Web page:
Not a surprise: they have a Santa's Home, with elf statues out front and a house all decorated for Christmas. This was maybe the most Holiday World moment of the park. More of a surprise: they didn't have a Santa there. They only have Santa when the park is open for the Christmas season (something they've been doing since the late 70s) and for one Christmas-in-July event. I understand not having him around all the time, but one busy month and then one extra day seems like under-using the character. They do have some other buildings, not adjacent to Santa's Home. One is a reindeer stall with again button-activated reindeer animatronics. Another is the Workshop, featuring elves assembling toys and a reindeer animatronic that's trying to work the old-fashioned adding machine or write a letter with a pen. I guess good on Santa for not letting physical limitations keep people from jobs they like, but they don't seem like the workspace otherwise accommodates that, like, pens are gonna slip out of hooves.

Surprising, although in that way that afterwards yeah, this does seem like the sort of place that would happen: they had a chapel. It was, says the plaque and the book about the park's history that I bought, a private chapel built in the area and moved to the park in the Like 70s. They've had at least one wedding performed there. It was someone who'd had a career with the park. Whether they'd be open to letting anyone rent the park for a wedding ceremony is, to me, a mystery.

Of neutral surprise content: they've got a garage with a bunch of vintage cars and even old fire trucks, used for parades and other publicity events. Yes, they've got statues of Dalmatian fire fighters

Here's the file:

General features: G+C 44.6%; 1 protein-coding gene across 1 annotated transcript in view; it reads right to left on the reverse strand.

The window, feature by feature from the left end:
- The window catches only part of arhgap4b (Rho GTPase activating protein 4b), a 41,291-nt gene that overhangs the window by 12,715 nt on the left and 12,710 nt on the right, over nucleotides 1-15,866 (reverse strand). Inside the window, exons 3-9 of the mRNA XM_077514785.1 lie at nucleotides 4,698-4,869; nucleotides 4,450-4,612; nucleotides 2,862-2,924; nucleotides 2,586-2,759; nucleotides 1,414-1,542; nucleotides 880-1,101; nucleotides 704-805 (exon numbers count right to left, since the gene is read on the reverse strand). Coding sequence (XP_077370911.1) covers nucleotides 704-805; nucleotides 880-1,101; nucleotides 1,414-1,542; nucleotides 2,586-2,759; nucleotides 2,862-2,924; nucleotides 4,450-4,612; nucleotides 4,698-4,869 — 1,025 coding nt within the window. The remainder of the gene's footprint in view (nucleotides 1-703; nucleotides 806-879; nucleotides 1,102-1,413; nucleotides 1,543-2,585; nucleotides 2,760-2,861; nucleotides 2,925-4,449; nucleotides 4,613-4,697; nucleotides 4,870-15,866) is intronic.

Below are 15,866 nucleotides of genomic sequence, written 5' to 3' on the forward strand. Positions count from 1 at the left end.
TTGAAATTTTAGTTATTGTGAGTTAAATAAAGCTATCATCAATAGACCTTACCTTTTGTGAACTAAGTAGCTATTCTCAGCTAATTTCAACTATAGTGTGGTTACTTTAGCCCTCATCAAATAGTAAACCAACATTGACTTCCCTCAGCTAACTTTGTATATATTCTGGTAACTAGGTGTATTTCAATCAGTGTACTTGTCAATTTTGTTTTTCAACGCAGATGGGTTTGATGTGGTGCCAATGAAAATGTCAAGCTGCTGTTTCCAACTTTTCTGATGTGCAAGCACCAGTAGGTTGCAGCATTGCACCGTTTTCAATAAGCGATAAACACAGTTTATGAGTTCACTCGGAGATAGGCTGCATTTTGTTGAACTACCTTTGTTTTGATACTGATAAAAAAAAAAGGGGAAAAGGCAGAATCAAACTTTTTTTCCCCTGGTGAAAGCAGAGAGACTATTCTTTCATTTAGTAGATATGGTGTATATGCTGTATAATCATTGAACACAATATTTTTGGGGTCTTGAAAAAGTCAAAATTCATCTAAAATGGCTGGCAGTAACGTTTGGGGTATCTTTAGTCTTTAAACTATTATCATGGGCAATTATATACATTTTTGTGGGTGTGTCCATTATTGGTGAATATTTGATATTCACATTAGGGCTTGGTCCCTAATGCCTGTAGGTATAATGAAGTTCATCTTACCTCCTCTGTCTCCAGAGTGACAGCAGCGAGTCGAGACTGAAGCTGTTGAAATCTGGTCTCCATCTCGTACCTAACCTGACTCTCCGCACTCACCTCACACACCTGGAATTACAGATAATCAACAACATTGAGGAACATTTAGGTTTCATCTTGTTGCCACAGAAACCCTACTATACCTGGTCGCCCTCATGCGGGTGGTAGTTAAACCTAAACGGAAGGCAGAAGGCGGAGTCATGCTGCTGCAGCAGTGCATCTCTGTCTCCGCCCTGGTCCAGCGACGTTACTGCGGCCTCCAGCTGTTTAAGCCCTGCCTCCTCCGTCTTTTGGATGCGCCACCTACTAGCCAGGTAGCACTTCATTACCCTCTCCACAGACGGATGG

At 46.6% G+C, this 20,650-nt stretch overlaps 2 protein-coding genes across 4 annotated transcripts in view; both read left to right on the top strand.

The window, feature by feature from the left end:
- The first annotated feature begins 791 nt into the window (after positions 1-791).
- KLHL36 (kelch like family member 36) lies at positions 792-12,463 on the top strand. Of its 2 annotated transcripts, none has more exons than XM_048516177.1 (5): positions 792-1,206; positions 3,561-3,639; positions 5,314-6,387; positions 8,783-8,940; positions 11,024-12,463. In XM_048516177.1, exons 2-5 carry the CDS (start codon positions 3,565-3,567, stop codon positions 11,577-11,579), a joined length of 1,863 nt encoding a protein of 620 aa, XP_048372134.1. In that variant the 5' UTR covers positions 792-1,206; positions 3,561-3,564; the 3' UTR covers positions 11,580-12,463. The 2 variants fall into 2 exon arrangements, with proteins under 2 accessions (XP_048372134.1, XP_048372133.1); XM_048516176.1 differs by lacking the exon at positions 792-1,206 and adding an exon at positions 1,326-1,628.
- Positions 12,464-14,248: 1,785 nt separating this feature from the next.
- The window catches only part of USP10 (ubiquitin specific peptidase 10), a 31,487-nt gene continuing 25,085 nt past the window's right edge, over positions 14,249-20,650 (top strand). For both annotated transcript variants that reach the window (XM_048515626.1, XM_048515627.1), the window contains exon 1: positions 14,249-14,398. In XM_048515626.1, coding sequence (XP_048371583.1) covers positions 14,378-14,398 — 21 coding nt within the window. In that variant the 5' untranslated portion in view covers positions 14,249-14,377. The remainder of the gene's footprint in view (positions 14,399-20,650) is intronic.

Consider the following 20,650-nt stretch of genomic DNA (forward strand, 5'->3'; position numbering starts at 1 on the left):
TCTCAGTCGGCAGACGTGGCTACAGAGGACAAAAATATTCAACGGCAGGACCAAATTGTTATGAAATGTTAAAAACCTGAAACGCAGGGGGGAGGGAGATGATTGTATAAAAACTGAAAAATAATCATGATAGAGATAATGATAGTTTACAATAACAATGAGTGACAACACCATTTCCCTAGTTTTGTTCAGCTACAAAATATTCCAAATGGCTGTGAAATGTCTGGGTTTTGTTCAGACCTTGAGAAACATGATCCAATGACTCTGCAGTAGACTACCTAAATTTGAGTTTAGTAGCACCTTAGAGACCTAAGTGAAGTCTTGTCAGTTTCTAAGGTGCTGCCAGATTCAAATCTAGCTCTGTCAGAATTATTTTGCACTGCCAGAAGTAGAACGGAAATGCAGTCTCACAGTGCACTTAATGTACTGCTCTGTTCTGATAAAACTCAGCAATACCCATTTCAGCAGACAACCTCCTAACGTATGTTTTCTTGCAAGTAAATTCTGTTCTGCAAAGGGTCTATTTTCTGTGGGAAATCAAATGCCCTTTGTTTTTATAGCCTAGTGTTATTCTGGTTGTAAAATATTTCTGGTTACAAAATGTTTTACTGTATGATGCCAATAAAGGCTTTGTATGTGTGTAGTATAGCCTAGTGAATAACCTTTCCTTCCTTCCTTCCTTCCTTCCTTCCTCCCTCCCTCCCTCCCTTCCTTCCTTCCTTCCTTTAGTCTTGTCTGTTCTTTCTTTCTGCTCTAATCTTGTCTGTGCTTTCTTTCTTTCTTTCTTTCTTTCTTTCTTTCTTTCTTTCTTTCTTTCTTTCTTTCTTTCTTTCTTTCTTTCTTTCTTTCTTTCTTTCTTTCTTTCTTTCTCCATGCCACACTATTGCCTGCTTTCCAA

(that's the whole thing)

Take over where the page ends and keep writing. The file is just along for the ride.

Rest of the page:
Near all this is a fine little building, a cylindrical tower in the middle of a pond, named Goosey Gander's Castle. And there are a couple geese penned into it. This is, according to that book I got, a return to form. For years they had kept ducks there. I have no explanation for the duck interregnum. But this did serve as a warning that the park keeps live animals. That isn't by itself a bad thing; many parks do, especially ones that aim for appeal to kids. But the park did have some larger enclosures, near the back of the park, and as we approached those we would start to worry that they might keep something way beyond the ability of a small family-owned amusement park to keep well.

Utterly baffling: one of the non-animatronic statues up front is Moby Dick. He's been there for decades and is beloved by longtime parkgoers, says the history book, none of whom seem concerned by how Moby Dick isn't a fairy tale and is really nothing fairy-tale-like, in fact. I would've thought they'd at least have used the Whale From Pinocchio. It's got the air of an idiosyncratic choice that, by long exposure, has become impossible to even question. So be it. What's the point of a park like this that hasn't got odd choices in it?

Trivia: The British government declared the Continental Navy's privateers were pirates and criminals in the Pirate Act of 1777. Source: Smuggler Nation: How Illicit Trade Made America, Peter Andreas.

Currently Reading: Binary Fusion and the Millennium Bug, Beth Bridgman. This is one of the more genially dopey science fiction novels I've read in a long, long while.

PS: Halloweekends Friday after Cedar Point closed!

SAM_7731.jpg

View from the Hotel Breakers of the park by night. The Power Tower is at the center; to the right, Corkscrew, and to the left, ValRavn.


SAM_7733.jpg

Old stained-glass window that's been set up in the Hotel Breakers, near the new entrance and somewhere that it can attract appreciation.


SAM_7735.jpg

Main lobby of the Hotel Breakers, decorated with skeletons and decrepit-looking fake horses, some of which shudder when approached. We don't know what the hotel looks like during the summer when it isn't trying to be spooky.